Other incidents we came across included users utilising generative AI to create antisemitic images, for example of disgraced sex offender, Harvey Weinstein, with Anne Frank. Other examples, as shown below (Fig. 2 & 3), show users asking generative AI tools to create an image of a “jew being put into oven” and “jew about to be killed, afraid, screaming”. These examples show that extremists are already utilising AI to their benefit and that the need for cross-industry action is urgent.
Accountability for Tech Companies
Whilst there is evident concern about the technology itself, we must also focus on those who hold the key to such technologies. Emphasis must be placed on the need for tech companies to not bypass safety in their quest for market-leading products and profits. Just recently, Dr Alex Hinton, the so-called ‘ godfather’ of AI, resigned from Google and labelled AI’s capacity to become more intelligent than humans, an “existential risk”. Meanwhile, reports are continuously emerging about the scale of the funding being invested into AI technologies, in a sort of nuclear-style, AI arms race.
The Future of AI and Antisemitism
Technological developments have always brought unique and often challenging issues to grapple with, however, in this instance, AI could be a game changer that wider society is wholly unprepared for. Whereas previous developments in how we communicate ideas have been about humans exploiting these technologies, AI is about how the technologies themselves may pose a threat. Technologies that may be smarter and faster than us are unshackled by the limits of a human operator.
Historian and author, Yuval Noah Harari, when speaking in April 2023, said that it may be AI’s mastery of human language which poses its greatest threat:
“You don’t really need to implant chips in people’s brains in order to control them or to manipulate them. For thousands of years, prophets and poets and politicians have used language and storytelling in order to manipulate and to control people and to reshape society.”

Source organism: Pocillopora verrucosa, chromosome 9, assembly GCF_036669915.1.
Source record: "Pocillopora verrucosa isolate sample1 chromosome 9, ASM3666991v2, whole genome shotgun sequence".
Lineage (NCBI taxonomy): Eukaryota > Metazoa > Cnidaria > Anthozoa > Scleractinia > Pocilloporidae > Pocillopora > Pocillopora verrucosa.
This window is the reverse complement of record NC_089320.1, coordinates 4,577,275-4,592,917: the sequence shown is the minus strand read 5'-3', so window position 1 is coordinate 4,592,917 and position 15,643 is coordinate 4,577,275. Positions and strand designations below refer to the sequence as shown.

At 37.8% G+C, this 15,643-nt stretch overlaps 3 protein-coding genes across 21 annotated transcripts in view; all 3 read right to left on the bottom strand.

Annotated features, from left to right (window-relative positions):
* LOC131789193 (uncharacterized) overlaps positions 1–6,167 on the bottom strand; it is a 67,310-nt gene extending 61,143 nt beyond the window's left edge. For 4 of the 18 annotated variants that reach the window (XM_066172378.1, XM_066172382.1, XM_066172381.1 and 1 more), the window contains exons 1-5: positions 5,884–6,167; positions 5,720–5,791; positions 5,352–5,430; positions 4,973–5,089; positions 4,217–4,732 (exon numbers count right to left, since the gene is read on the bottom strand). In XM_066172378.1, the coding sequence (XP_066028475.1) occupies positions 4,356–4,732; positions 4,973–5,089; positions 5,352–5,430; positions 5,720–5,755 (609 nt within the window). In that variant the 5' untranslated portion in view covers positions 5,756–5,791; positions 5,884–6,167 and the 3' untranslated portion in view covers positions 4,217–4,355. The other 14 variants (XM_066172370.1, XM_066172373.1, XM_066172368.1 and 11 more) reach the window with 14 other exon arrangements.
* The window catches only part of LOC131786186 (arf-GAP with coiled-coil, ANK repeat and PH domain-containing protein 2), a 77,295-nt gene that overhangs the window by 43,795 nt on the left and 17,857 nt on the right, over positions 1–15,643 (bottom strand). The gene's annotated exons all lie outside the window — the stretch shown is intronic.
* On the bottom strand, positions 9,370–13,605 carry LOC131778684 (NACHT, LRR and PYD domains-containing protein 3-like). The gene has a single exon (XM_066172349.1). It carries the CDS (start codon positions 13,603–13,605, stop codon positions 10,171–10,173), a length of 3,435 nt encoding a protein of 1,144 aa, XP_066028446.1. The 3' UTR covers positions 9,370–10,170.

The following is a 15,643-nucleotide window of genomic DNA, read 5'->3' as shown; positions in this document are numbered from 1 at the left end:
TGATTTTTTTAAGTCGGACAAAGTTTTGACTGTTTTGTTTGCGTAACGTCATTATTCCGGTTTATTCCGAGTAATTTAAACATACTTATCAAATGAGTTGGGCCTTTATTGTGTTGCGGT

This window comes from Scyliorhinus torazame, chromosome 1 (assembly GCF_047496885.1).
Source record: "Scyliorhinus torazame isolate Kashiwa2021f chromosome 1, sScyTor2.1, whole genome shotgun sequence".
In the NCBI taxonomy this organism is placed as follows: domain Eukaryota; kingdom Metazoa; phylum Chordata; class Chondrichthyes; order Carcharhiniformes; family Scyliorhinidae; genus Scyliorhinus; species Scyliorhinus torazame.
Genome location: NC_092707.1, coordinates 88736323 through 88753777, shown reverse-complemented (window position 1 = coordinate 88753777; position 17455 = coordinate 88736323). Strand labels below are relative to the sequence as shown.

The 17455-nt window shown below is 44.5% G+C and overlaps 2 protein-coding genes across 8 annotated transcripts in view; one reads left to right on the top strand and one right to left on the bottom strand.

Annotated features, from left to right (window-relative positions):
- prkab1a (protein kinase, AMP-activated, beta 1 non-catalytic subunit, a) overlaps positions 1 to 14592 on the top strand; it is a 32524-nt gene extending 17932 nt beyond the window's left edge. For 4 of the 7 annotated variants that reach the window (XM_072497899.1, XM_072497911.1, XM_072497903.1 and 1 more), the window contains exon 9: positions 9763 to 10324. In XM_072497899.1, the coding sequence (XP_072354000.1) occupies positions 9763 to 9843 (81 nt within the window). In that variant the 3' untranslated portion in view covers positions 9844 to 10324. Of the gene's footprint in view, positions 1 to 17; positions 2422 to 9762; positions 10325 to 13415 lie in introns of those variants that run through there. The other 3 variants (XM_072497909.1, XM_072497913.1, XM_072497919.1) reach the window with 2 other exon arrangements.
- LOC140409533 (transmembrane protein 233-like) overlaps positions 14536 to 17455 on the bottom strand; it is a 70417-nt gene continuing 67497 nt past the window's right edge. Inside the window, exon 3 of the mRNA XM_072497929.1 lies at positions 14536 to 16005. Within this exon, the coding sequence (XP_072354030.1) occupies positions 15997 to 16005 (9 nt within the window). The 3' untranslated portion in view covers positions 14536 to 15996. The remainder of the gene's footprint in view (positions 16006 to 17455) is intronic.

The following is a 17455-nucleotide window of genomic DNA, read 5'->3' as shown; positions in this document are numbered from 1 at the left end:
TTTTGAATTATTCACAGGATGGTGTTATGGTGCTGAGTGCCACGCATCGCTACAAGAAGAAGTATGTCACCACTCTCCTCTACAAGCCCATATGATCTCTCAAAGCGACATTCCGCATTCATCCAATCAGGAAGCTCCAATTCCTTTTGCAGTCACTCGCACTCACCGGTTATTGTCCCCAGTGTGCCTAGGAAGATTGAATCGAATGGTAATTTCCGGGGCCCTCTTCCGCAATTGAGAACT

When we think about this from the perspective of antisemitism and extremism, the prospect is concerning. After all, what is antisemitism if not a collection of stories and conspiracy theories, based on language, which, for centuries, have been used by political leaders, dictators and despots for their own causes? Could artificial intelligence utilise those same antisemitic narratives and traditions to further its own goals? Or, being more optimistic, perhaps AI could be an effective tool in debunking centuries of antisemitic falsehoods.
The proliferation of social media platforms in the mid-to-late 2000s showed what can go wrong when developments in tech outpace our collective capacity to address and regulate its associated harms. The cascade of articles, opinion pieces and public conversations around AI suggest that we have learnt this lesson and are now trying to anticipate the challenges this new technology may pose. But what happens when technology finally outpaces us altogether and we can no longer catch up?
Our approach, from world leaders to tech companies and civil society, must be fundamentally centred on a safety-first and collective responsibility approach, including mitigating the risks associated with hateful and extremist content – antisemitism included. AI has the potential to revolutionise how our societies function, but, like so many moments of great societal change, we must be wary as to what part, if any, antisemitism will play.